Ms Shivani, Senior Research Associate, Urban Water programme was invited as a resource person for the 3 days workshop on 'Rainwater Harvesting Systems' organised by the Royal School of Architecture (R.S.A), Royal Global University (R.G.U), Guwahati, Assam to represent Centre for Science and Environment (CSE). The organising faculty members are alumni of the advanced residential training on the Planning and Designing of Rainwater Harvesting Systems, conducted by CSE on February 10 - 12, 2021 at Anil Agarwal Environment Training Institute (AAETI), Nimli, Rajasthan.
The workshop aimed to sensitise young professionals to the need and potential of rainwater harvesting systems (RWHs) and impart knowledge, skills, and attitude required for planning and designing RWHs at an individual, neighbourhood, and institutional/ individual scale. A total of 45 architecture (B.Arch – 2nd, 4th & 6th semester, R.S.A) and planning (MURP – 2nd & 4th semester and Faculties, Guwahati College of Architecture (G.C.A)) students attended the workshop.
Ms Shivani was involved with the coordinators in overall planning and conducting the workshop for all three days with several lectures and also helped them develop multiple group exercises for the students.
Day 1 of the workshop at RSA Campus started on June 22, 2022, focussing on understanding the key issues and challenges faced in the urban water management sector in Indian cities. Ms Shivani briefly introduced CSE, its ideals, core principles, and its role in the water sector. Also, she provided the context for the training programme, by highlighting the issues in urban water management. With this, the session intended to establish the need for rainwater harvesting in India while motivating the students to 'catch water where it falls'. The workshop focussed on learning from ancient wisdom. The students were engaged in exercises like memory mapping and documenting traditional rainwater and flood management structures in different regions of the country.
On Day 2 (June 23, 2022), the sessions began with a quick reflection session on the previous day's learnings and how they fed into the upcoming sessions. Day 2 focused on enhancing knowledge and acquiring holistic perspectives toward Rainwater Harvesting concepts. The basic concept & terms used in RWH, its need in the Indian scenario, and its components were introduced. Ms Shivani discussed the design considerations for RWH, stormwater harvesting in open spaces, and SUDS and how they can blend within the landscape and aesthetics of urban built form. Also, the data requirements, their sources, and the analysis to infer from were deliberated on. A discussion on 'Operation, Maintenance, and Monitoring of RWH systems' along with a brief on the stakeholders involved and the role of the community in implementing RWH systems was followed. The session was supported by showcasing various case examples from India. The day concluded with a campus tour of RGU where students in groups mapped the issues related to drainage and waterlogging within the campus. The DIY exercise was also introduced to the students at the end of the day.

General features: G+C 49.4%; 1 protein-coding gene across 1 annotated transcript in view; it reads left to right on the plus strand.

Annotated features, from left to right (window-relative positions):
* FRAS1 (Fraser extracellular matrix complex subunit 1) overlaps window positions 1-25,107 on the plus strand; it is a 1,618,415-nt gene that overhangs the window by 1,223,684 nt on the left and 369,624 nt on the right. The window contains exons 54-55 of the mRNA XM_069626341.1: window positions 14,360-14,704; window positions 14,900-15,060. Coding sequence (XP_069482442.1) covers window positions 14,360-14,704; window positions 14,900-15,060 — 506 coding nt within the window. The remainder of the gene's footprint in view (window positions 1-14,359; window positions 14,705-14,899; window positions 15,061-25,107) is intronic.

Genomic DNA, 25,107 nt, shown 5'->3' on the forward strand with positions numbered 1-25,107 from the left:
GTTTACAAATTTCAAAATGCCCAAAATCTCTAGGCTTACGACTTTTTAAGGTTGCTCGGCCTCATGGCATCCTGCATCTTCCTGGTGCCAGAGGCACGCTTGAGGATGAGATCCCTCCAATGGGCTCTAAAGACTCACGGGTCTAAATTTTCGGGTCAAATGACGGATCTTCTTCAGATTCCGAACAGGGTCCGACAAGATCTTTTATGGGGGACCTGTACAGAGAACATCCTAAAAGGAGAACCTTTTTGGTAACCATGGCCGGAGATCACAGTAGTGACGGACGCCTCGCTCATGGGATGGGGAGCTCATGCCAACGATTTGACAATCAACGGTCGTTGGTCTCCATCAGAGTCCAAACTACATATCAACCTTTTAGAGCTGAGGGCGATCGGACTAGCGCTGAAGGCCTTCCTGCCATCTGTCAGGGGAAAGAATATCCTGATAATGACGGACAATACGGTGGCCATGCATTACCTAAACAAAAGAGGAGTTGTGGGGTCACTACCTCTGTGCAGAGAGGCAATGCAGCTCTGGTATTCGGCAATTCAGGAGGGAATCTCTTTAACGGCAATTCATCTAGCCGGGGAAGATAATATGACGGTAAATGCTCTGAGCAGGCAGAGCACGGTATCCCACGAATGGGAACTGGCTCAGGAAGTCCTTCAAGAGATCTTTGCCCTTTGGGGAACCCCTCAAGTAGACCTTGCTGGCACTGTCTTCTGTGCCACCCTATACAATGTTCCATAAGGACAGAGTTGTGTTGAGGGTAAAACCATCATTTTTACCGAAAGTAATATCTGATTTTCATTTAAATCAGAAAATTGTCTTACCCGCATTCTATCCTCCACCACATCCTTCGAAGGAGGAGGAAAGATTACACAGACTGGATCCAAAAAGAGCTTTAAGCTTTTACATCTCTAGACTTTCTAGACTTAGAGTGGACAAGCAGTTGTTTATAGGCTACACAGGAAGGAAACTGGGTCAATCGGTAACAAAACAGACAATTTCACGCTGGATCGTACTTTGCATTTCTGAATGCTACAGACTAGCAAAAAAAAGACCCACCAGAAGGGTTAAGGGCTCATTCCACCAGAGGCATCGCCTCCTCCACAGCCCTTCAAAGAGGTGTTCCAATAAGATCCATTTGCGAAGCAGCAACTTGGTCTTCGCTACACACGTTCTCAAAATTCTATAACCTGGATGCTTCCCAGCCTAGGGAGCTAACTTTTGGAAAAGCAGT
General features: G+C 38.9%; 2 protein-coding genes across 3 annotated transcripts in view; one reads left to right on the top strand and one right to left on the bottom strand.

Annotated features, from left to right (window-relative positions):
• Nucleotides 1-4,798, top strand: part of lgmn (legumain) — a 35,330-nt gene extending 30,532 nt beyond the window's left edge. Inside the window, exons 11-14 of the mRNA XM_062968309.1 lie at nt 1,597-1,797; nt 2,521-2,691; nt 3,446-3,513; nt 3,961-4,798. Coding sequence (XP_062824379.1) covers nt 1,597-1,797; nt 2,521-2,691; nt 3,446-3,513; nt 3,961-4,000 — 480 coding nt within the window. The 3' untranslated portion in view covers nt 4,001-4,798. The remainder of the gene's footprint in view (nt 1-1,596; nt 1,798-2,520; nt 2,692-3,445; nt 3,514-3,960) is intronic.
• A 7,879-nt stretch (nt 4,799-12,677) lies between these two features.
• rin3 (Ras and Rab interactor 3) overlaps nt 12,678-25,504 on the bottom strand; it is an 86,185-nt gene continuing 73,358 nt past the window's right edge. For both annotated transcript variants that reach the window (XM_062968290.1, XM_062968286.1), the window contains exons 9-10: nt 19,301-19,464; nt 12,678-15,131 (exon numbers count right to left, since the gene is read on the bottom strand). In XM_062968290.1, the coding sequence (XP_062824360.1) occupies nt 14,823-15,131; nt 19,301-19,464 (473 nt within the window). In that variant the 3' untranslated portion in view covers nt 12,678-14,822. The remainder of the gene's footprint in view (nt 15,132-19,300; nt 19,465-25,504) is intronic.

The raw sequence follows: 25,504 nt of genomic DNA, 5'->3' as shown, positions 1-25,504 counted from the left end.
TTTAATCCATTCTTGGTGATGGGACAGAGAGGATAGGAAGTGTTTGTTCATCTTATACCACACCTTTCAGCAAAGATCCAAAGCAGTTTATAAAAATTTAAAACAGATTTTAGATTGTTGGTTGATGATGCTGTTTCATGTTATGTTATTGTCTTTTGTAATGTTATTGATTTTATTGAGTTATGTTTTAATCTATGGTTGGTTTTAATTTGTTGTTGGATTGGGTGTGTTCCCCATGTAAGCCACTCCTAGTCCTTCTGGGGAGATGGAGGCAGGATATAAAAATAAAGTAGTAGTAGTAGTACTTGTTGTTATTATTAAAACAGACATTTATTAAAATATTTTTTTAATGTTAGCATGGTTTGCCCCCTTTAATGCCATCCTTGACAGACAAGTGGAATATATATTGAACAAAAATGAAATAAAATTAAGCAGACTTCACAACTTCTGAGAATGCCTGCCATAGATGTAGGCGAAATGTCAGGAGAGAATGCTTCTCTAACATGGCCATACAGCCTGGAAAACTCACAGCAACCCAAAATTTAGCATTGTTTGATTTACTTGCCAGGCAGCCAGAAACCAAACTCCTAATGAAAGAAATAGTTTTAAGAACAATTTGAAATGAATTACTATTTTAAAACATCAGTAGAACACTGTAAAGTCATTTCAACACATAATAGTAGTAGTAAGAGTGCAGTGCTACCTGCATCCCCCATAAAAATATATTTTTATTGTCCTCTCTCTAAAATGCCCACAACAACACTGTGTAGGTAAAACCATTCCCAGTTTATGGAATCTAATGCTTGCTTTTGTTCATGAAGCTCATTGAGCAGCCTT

Day 3 (June 24, 2022) was initiated with an insightful session by Mr Akshay Agrawal (Also an alumnus of our residential training on DWWTs), 7-star Water Solutions, an entrepreneur based in Guwahati. Mr Agrawal has been awarded the title of 'Water Warrior' by the Ministry of Jal Shakti for installing 1000+ RWH structures across Assam. The rest of the day was allocated for the Do-It-Yourself (DIY) exercise on Planning and Designing RWH systems at different scales, landuses, and city contexts. Participants were divided into four groups and were provided with datasets. Participants were very enthusiastic and worked very hard on the group exercise. The DIY exercise was continued by the participants' final presentations on the conceptual RWH system plan. The participants were provided 5 minutes to present and 2 minutes for Q&As. The participants were scored based on the methodology adopted, design strategies, applicability, and presentation style of their presentations. All the groups did a fantastic job, given their allotted time. The jurors appreciated the presentations, and it was observed that a perspective for water-sensitive planning and designing of RWH and SUDS was developing in the participants.
The day concluded with the winner group announcement, certificate distribution, feedback, and vote of thanks.
On a personal note,on behalf of CSE, it was a great experience to see such enthusiastic young architects and planners eager to explore the dimensions of sustainable water management practices and planning.
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